Client: DPC    |    Timeframe: 6 months    |   My role: User Researcher   
Team: Product owner, technical consultant, UI designer, PM     |    Tools: MIRO, Figma, Teams, Forms
I was employed on the project as a User Researcher to join the efforts in the discovery and implementation of a new digital briefing system for the DPC.  
Working alongside the product owner and UI designer, we facilitated research workshops and interviews, created design prototypes and continuously validated them with our end users to ensure the launch solution was intuitive to the user and efficiently tackled the original problem​​​​​​​
Due to the lack of pre-knowledge of government systems and an absence of desk research or competitor analysis, the initial research demanded extensive pre-work and engagement with stakeholders and experts to delve into the intricate process. The research program was designed to incorporate a combination of more technical requirements gathering with user needs, before validating the solutions that brought the two together. 
1. Stakeholder vision & success workshops
The project began with a series of vision and success workshops. These workshops provided the true vision for the project, the background to the problem and the objectives that we truly want to achieve. The sessions aligned the project team towards a shared goal so that everyone understood the pain points that we were trying to achieve. 
2. Existing data and system immersion
To equip ourselves with a solid foundation, and take advantage of research already done. I immersed myself in existing process maps, existing systems used, personas, guides and documents. I also had the chance side by side with some members of the team in the office to observe, and get background information from the project team.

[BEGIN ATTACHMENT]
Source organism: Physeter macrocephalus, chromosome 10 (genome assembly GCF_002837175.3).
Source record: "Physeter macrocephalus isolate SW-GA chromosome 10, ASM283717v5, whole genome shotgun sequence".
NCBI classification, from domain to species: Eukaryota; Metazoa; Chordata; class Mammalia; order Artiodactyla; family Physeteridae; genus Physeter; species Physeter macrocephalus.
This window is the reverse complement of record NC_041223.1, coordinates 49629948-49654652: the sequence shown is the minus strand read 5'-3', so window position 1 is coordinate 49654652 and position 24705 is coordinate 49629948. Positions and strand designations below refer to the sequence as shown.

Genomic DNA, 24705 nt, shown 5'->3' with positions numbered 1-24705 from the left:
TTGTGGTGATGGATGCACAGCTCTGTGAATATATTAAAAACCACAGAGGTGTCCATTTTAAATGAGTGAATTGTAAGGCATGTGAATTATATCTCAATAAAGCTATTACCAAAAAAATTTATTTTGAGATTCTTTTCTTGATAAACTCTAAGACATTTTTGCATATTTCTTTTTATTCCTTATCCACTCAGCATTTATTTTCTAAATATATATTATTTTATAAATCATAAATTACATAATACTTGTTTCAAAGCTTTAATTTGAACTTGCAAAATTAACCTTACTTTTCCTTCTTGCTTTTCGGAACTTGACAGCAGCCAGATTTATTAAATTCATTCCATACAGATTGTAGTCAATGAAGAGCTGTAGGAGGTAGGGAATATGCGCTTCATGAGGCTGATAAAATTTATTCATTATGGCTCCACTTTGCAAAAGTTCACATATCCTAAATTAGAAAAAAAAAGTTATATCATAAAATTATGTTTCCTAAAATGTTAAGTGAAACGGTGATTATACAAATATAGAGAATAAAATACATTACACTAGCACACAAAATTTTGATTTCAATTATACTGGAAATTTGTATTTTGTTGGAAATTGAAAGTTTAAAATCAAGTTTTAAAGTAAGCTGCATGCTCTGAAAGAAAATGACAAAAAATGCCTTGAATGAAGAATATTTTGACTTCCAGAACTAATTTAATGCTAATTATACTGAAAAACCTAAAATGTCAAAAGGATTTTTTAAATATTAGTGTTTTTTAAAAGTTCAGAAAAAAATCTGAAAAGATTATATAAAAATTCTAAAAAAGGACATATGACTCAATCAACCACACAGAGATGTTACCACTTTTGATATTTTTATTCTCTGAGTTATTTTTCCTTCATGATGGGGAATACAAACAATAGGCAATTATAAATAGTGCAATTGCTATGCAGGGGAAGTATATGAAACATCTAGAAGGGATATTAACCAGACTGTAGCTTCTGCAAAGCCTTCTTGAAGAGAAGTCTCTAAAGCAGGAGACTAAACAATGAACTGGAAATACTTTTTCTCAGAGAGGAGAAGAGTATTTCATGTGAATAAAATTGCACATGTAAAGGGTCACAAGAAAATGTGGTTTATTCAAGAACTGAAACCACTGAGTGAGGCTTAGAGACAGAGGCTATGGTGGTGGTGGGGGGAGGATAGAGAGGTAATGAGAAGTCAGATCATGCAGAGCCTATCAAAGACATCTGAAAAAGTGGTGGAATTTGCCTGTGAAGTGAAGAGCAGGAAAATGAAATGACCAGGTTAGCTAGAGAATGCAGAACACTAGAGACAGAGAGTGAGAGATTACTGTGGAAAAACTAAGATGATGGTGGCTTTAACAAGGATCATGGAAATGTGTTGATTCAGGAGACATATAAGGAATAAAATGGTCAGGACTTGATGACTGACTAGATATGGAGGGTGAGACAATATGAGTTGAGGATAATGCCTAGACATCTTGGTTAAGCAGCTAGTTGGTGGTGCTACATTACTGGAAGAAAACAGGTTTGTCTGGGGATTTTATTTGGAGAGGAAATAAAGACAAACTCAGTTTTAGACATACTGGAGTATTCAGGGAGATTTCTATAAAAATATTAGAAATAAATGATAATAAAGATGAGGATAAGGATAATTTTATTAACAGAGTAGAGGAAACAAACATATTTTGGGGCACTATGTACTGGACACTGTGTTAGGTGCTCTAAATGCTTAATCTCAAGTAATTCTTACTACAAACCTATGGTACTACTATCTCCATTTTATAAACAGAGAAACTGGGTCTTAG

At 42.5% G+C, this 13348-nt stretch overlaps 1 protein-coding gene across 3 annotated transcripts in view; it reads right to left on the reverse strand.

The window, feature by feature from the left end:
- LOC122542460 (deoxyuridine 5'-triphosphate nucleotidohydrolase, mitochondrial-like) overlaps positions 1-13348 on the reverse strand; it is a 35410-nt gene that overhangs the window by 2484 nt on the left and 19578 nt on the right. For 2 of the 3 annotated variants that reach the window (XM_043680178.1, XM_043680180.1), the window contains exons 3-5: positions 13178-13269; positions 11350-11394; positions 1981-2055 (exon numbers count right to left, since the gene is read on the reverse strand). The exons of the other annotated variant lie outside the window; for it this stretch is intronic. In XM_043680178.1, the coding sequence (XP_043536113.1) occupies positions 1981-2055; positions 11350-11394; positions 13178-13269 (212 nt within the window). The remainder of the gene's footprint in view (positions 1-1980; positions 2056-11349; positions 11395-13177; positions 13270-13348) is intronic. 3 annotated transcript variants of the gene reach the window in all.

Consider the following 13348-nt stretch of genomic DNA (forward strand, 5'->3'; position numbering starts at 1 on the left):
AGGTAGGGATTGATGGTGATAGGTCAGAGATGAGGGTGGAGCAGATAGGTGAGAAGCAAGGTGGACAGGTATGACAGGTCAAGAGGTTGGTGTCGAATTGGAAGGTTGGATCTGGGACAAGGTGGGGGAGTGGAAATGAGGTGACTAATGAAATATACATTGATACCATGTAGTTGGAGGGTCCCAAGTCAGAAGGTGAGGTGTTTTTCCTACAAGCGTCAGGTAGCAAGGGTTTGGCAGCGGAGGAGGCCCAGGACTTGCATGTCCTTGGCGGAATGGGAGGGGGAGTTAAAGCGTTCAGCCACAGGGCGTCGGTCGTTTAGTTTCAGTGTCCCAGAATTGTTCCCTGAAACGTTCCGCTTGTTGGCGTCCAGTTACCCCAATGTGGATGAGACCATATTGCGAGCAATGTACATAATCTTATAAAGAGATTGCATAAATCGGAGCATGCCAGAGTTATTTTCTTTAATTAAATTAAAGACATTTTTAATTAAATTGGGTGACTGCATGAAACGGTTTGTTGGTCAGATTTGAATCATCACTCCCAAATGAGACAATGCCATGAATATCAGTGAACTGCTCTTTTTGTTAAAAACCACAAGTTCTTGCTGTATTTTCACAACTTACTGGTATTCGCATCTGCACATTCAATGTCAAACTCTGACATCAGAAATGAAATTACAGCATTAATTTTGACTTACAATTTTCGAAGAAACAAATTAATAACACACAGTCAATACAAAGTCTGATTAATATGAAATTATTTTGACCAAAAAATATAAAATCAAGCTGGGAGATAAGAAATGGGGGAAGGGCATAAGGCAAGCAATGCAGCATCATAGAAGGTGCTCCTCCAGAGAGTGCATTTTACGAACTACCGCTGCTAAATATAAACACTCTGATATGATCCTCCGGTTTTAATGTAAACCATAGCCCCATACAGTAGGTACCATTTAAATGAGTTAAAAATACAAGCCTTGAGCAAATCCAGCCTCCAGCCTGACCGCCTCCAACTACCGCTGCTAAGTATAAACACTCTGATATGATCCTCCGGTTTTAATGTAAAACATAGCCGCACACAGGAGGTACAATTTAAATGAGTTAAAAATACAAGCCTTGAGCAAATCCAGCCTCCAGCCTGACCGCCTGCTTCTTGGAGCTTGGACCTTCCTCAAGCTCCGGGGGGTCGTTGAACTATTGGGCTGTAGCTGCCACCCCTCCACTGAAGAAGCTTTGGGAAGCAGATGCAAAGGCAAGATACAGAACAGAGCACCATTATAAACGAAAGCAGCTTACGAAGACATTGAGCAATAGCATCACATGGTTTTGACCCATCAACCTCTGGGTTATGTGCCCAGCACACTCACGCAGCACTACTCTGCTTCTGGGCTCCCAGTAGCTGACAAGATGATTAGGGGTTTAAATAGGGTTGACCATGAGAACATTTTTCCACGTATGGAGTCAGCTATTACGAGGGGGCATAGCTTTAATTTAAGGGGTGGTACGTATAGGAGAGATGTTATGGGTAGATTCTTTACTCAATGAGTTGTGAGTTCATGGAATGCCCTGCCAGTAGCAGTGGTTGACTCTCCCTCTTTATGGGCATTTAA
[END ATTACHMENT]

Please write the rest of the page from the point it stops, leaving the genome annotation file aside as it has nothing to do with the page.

3. Discovery workshops and interviews
These sessions allowed us to dive into the project's complexities, spending valuable time with individuals from various roles involved in the process. By capturing the details of all micro-processes and understanding each participant's role, interactions, and responsibilities, we gained insight to create a full process map. 
We asked users about their experience with the current system, their pain points and needs for the new system. They also were asking to complete a SUS score survey for the existing process to get a baseline metric. These interviews and workshops were conducted continuously, both formally and informally, throughout the project duration. This iterative approach enabled us to refine our understanding, address knowledge gaps, and continually inform our user story backlog.
4. Current state journey mapping
Compiling the steps onto a journey map allowed us to humanise the process by documenting the user's emotions, pain points, and opportunities. We took this shared visual into an interactive workshop to collaborate on the 'thinking, feeling, and doing' section to get a closer grasp on the current experiences of users. From the journey map, we could generate further user stories for our backlog focusing on the user output as opposed to the system requirement. 
5. Prototype usability testing
As the designer completed user journey concepts, I created clickable prototypes and usability tested them on both desktop and mobile in online sessions with the end-users. Findings from the usability tests were analysed together by the design team and tasks were made for the designer to make changes. 
As the designer created a whole comprehensive design system and templates before starting the screens, he was able to finish a full user journey at a time. This iterative process meant that we could consolidate the timeline and test user journeys as we went.